Why do we have to strictly focus on something to really see what it looks like? Is everything else around blurred, or is our brain trained only to see in the center of the image projected on the retina?


2 Answers 2


I basically agree with @Nick Stauner, but I want to add another important aspect, namely the gradient of photoreceptor densities in the human retina: In the fovea there is a sharp peak in cone density compared to more eccentric regions, as described in Curcio et al. (1990) and see the following graph obtained from Web Vision:

photoreceptor densities

The cones have a different retinal circuitry, as about 20-100 cones converge onto one ganglion cell via bipolar cells (Webvision. In contrast, tens of thousands of rods may connect onto a single ganglion cell through massive convergence of rod input into bipolar cells and amacrine cell connections (Webvision). This, together with the exceptional high density of cones in the fovea result in excellent visual acuity in the central field of view, and far lower acuity more eccentrically. Indeed, eccentric vision is used for movement detection and rod-driven night vision (conditions of low lighting), while central vision is used for tasks where high-acuity is preferred (analysis of fine spatial detail such as reading).

- Curcio et al. J Comp Neurol 1990; 292:292-523
- Webvision The Organization of the Retina and Visual System, Utah University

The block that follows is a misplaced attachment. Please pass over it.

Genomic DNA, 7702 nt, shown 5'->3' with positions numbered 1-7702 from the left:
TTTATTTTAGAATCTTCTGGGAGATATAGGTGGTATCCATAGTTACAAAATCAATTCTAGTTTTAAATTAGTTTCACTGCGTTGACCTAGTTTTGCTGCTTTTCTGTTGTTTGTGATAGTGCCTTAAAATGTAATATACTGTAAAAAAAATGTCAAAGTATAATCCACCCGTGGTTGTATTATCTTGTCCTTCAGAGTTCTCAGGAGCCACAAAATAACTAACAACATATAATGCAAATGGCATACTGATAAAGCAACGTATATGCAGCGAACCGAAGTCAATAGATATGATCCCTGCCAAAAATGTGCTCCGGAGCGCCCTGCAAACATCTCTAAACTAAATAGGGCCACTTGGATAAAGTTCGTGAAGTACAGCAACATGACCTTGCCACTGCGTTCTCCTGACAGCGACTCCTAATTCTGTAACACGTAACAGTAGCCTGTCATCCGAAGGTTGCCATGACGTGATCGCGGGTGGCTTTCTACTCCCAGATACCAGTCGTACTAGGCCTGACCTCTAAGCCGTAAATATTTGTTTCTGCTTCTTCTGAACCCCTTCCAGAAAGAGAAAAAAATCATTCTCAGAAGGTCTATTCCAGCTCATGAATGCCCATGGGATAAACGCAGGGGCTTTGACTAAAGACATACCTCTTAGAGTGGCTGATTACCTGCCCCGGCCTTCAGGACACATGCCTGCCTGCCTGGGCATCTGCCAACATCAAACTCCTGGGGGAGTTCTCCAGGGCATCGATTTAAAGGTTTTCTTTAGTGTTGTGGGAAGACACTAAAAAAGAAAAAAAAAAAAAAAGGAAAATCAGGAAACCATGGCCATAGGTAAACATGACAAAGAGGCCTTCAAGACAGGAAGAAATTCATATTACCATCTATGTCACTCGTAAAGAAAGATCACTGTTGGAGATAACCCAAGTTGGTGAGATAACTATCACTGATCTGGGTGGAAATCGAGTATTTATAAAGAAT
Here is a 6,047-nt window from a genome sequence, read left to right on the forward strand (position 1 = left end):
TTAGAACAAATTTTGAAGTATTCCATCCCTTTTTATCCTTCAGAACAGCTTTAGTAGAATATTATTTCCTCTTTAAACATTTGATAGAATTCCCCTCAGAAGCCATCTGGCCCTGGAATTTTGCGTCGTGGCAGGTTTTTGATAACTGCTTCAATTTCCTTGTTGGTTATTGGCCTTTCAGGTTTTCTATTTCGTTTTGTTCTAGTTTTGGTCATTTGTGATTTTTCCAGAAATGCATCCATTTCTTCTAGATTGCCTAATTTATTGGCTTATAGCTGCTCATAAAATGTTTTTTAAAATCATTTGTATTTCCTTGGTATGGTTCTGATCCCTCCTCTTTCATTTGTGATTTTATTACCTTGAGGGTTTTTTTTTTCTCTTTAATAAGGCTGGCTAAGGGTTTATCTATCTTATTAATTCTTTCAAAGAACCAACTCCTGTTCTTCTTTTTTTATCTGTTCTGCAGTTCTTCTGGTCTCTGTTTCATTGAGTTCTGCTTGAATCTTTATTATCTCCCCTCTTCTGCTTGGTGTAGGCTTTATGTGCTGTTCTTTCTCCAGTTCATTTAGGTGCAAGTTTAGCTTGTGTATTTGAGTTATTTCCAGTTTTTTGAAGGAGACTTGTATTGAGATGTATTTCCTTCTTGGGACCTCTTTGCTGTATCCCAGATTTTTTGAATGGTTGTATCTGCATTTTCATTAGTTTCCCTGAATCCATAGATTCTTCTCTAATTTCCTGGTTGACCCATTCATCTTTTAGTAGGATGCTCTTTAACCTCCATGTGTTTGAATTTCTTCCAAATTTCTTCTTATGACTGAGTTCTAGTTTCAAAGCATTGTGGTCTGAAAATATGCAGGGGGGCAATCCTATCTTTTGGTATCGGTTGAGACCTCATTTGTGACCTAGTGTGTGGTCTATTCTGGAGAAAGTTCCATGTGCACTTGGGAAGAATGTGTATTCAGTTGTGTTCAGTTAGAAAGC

• $\begingroup$ Do other senses have this effect? Does it relate to the effect that you don't notice much about your body senses (hunger for example) when you are concentrating on thinking? $\endgroup$
    – Ooker
    Nov 11, 2017 at 4:08

Basically, the retina contains two different kinds of receptors: rods and cones. Cones are concentrated in the fovea and activate ganglion cells more discretely than rods. Rods are more interconnected by horizontal cells (if I'm not mistaken...), so multiple rods can often activate the same ganglion cell, whereas each cone is more likely to have its own ganglion cell. Ganglion cells transmit visual sensory input to the brain, so information that is consolidated into one before transmission can't really be discriminated by the brain as coming from one rod or another if both rods connect to the same ganglion cell. Since cones have more independent ganglion cells, they transmit info to the brain more individually. Where cones are concentrated (the focal area of the retina), the resolution of visual perception is more fine-grained.

Here's a somewhat simplistic illustration:
(source: photo.net)
Note the single ganglion cell connected to all three rods, and the three separate cells for each cone.


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